Wednesday, 10 October 2007


After going on, yesterday, about my new Nike AF-1s, I felt the need to tell anyone who thought that Nike only made trainers, that she - and, yes, I did say 'she' - had a quite different career long before she took up making shoes...

In the mythology of Ancient Greece, Nike (Greek: Νίκη), meaning Victory (left) was a goddess who personified triumph - not surprisingly, perhaps, when one recalls that her parents were the warlike Titans, Pallas and Styx (later famous for her River of Death!) and that her siblings were brothers Kratos (strength or force) and Zelus (zeal or rivalry) and sister Bia (violence).

This bunch of divine thugs served as Zeus' attendants and Nike's particular job --- and this is what she got up to before the idea of trainers came to her --- was being chariot-driver for Zeus and the gods.

It is in this role she is often depicted in classical art, often sporting wings symbolizing the all-too fleeting nature of victory.

Here's the girl herself behind the wheel (as it were) transporting Hercules in a chariot drawn by a team of pretty grumpy-looking centaurs...

Clearly she's got her work cut out and obviously transportation problems are nothing new!

Anyhow, the very next time you take a jog in your Nikes --- not that I "do" jogging, you understand --- remember: you are bounding towards victory on the wings of no less a spirit than Zeus' personal charioteer!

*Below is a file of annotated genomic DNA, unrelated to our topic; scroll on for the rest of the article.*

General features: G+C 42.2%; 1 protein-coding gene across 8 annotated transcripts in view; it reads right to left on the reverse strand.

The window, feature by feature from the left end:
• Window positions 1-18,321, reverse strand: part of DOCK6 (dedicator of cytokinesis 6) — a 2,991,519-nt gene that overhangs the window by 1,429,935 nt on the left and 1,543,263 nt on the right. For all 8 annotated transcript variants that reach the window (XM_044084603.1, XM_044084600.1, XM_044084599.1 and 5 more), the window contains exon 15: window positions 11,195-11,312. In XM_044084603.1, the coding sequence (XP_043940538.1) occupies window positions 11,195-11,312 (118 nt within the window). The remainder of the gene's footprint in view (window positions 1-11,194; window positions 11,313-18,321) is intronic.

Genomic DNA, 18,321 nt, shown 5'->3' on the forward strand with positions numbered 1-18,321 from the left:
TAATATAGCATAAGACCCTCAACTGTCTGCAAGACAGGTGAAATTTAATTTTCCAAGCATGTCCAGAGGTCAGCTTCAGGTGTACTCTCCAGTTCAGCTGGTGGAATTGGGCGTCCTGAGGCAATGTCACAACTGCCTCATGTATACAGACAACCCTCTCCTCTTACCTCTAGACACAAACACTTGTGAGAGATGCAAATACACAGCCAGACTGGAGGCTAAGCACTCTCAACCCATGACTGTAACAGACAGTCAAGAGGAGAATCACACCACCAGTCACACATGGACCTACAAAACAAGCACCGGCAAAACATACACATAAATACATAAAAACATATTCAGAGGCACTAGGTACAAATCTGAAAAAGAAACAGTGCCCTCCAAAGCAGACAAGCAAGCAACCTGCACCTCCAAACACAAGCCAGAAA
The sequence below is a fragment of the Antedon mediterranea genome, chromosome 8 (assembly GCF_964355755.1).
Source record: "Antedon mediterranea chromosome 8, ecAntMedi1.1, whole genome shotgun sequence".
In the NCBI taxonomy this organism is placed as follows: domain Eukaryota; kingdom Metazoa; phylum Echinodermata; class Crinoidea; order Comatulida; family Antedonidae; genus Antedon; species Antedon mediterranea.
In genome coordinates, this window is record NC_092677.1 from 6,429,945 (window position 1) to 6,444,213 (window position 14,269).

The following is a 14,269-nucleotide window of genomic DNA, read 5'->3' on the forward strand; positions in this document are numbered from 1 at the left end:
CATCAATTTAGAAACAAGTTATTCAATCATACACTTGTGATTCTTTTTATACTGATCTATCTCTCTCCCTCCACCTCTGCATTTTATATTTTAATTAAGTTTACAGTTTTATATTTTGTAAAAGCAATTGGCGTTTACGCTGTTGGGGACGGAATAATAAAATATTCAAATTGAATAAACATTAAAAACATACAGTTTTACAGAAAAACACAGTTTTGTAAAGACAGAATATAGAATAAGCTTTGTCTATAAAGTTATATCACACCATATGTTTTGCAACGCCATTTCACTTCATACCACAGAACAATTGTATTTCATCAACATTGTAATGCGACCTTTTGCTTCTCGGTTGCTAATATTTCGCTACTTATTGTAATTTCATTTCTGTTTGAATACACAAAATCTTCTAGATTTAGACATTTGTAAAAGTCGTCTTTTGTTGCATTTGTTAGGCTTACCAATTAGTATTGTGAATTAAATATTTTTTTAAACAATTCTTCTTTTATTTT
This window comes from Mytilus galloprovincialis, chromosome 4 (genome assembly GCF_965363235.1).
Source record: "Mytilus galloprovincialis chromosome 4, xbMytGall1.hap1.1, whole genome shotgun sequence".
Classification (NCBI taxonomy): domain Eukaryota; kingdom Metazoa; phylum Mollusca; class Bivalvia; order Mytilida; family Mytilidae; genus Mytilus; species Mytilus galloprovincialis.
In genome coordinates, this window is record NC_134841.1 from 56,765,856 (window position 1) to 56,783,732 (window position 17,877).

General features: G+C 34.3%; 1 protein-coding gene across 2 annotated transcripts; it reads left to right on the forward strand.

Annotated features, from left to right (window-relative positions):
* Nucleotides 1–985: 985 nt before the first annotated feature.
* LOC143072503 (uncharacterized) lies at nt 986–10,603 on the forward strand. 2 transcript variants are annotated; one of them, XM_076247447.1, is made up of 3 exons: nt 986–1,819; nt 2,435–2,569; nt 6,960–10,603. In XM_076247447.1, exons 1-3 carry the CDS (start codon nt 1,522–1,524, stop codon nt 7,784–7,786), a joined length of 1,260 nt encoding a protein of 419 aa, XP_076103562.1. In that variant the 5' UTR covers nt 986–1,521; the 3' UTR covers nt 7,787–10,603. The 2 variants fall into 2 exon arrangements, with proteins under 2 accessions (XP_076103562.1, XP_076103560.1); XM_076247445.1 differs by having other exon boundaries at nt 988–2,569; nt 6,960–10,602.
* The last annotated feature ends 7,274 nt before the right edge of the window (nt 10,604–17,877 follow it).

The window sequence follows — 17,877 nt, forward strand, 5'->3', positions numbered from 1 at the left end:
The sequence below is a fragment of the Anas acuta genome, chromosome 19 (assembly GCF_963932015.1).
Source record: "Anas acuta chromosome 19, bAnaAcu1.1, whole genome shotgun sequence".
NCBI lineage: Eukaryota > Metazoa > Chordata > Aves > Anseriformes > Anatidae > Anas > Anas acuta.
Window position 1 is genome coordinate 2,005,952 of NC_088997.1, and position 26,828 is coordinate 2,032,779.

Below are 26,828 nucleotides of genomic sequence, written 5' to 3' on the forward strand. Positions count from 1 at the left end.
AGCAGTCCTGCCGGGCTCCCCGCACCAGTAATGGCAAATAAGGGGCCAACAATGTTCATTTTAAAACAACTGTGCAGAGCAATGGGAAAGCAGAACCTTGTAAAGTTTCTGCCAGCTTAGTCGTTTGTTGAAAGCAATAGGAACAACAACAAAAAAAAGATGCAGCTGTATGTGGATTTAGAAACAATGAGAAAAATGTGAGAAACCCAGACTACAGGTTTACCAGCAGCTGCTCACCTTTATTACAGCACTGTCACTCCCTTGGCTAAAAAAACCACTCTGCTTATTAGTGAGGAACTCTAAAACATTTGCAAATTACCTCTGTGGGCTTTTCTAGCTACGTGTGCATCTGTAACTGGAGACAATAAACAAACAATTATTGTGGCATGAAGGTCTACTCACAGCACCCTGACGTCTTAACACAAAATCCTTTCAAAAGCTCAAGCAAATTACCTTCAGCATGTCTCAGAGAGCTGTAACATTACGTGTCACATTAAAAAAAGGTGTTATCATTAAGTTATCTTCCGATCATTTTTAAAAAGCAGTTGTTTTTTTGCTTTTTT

Andy J. Latham said...

If Nike rode chariots and had wings, why on earth did she think it necessary to go into the trainer business?

I guess she knew even then that they would be for image rather than function!

Visit Andy's Animation!

Boll Weavil said...

Bet she was dead chuffed to come up with the trainers concept otherwise she's probably still be driving chariots around. Just shows you only need one good idea and you're made !

Qenny said...

So many people think wearing winged sandals is the province only of the gods, despite the fact that they are adorned by the self-same swoosh on their feet. Now they'll know better. They have some remarkably well-preserved representations of Nike in Ephesus. Definitely worth a visit.

I'm sure someone, sometime will tell me that there was a Norse hero called Addid-As, whom Loki tricked into walking over sharp stones, whereupon he sustained three slashes to each of his feet, and found the only way to get through it was to run really fast.


Brian Sibley said...

ANDY, BOLL, QENNY - Excellent stuff, guys! LOL!!